The fuzzy, shades-of-gray black and white of the decades-old Sony video camera that director Andrew Bujalski used to shoot Computer Chess is a worm tunnel through the space-time continuum, shooting us straight to the late ’70s or early ’80s. We arrive at a computer chess tournament to which teams of artificial-intelligence programmers from places like MIT and Stanford have lugged bulky CPUs and monitors. It’s an annual milestone in the race to develop a computer that can beat a human chess master. It’s also, as one of the spectators puts it, the beginning of “the end of the world”—and the dawn of the one we inhabit now, in which we take it for granted that computers can do a whole lot of things better than we can.
Bujalski rejects the easy drama of the competition as a focus of the film, lingering less on who’s beating whom than on the kitschy awards ceremony that crowns the winner—literally—and the odd encounters and awkward alliances that unspool after hours. Threading through the movie and sometimes intersecting with each other in unexpected ways are a few loosely developed storylines and recurring bits, including a budding nerd romance (or is it?) between the sole “lady” programmer (Robin Schwartz, sweetly geeky) and an equally shy boy from a rival team; the tension between hotshot freelance programmer Michael Papageorge (Myles Paige) and just about everyone else; Papageorge’s search for a room to crash in after the hotel loses his reservation; and the ludicrous exercises performed by a couples therapy group that’s also in the hotel for the weekend, whose members interact with the programmers in sometimes alarming ways.
The camera wanders through the hallways or into rooms like another contestant, seemingly happening upon people and then staying with them a while. That random quality and the deadpan awkwardness of the main characters gives the whole thing a comic quality, but Computer Chess is sneakily observant and surprisingly resonant.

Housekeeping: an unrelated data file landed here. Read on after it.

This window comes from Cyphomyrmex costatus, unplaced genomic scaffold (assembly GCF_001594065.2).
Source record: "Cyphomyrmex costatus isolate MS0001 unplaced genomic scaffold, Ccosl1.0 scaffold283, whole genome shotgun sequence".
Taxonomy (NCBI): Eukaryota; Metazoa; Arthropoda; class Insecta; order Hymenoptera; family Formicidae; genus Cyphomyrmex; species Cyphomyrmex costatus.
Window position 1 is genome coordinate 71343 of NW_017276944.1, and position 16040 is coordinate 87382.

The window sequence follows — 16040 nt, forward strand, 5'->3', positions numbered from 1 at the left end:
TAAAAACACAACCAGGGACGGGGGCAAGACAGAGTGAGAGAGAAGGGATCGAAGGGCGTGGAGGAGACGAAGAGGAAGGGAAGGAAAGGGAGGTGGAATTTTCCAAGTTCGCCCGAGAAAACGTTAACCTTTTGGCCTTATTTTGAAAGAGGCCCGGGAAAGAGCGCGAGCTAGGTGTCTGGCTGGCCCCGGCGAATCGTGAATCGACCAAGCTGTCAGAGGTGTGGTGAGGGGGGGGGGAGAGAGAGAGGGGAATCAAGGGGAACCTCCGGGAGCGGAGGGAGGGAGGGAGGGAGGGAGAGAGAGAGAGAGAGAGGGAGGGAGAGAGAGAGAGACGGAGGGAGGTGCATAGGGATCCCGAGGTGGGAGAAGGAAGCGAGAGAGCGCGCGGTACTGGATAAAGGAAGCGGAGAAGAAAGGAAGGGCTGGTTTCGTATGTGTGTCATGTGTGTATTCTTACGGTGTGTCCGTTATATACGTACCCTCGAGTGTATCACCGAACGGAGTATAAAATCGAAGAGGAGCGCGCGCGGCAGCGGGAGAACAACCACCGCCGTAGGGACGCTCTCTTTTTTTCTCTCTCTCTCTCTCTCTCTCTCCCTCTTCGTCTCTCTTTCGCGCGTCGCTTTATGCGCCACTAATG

Brooklyn is a fish tank full of naked artists, happy street musicians, cool rollerblade dancers and basketball players, and endless riffs on the theme of self-expression vs. selling out in Swim Little Fish Swim, a portrait of the artist as a (very) young woman as inchoate as its main characters. What comes through strongest is its Woody Allen-esque treatment of Brooklyn, complete with golden light, beautiful young women, glamorous locations and plenty of appealingly tortured—or insufferably neurotic, depending on your point of view—artists.
Lilas (Lola Bessis, who also co-wrote and co-directed) is a girlishly beautiful art-world princess from Paris, the daughter of a famous artist and a graduate of what her mother calls “the finest art school in Paris.” Lilas expects the world to embrace her and it must not disappoint much, judging by the bitchy torrent of self-pity she unleashes the one time someone says no to her. Her glossy self-absorption meets its match in Leeward (Dustin Guy Defa), the passive-aggressive husband half of a stunningly uncommunicative American couple she crashes with for a week or two. As Leeward and Mary (Brooke Bloom) pull hard in opposite directions, their three-year-old daughter (Olivia Durling Costello, feisty and only occasionally self-conscious) caught in the middle, Lilas inserts herself between them. Oblivious to Mary’s mounting irritation, she nudges Leeward to spend all his time being a capital-A artist (he makes quirky music on toy instruments) rather than earning money to help support his family.
Bessis and her filmmaking and life partner, Ruben Amar, shot the film while living in Brooklyn for a year or so. As Bloom put it after the Tuesday screening, there’s “kind of a foreign romanticism” in their film. “This reminds me of the thing—what’s the word for it?—when you romanticize a place so much that actually being there is disappointing,” Bloom said.
While Swim Little Fish Swim romanticizes the free-spirit/starving-artist side of New York, Loves Her Gun paints the city as an obstacle course of creepily deserted streets, masked muggers, and dismissive cops. Fortunately for Allie (Trieste Kelly Dunn), the members of the quirky band she went to hear just before her mugging invite her to go on the road with them, and she finds sweet oblivion in the limbo of their low-rent tour. Then they get home to Austin and, though still taking a vacation from her own life, Allie finds herself increasingly stressed out and isolated, unable to tune out the violence she encounters or return the love and friendship she is offered.
Her own descent into violence is so unsensationalized that it comes as a shock to see where it leads, at the same time that director Geoff Marslett and his co-writer, Lauren Modery, make it feel inevitable. Little things like the bang of a car door Allie slams on her way to work, or her seemingly offhand question about the security of the windows in the house where she’s staying, infuse the story with a steady undercurrent of unease. This is Marslett’s first live-action film (his SXSW 2010 favorite, Mars, was animated), and it’s a promising start.
The film portion of South by Southwest runs from March 8—March 16.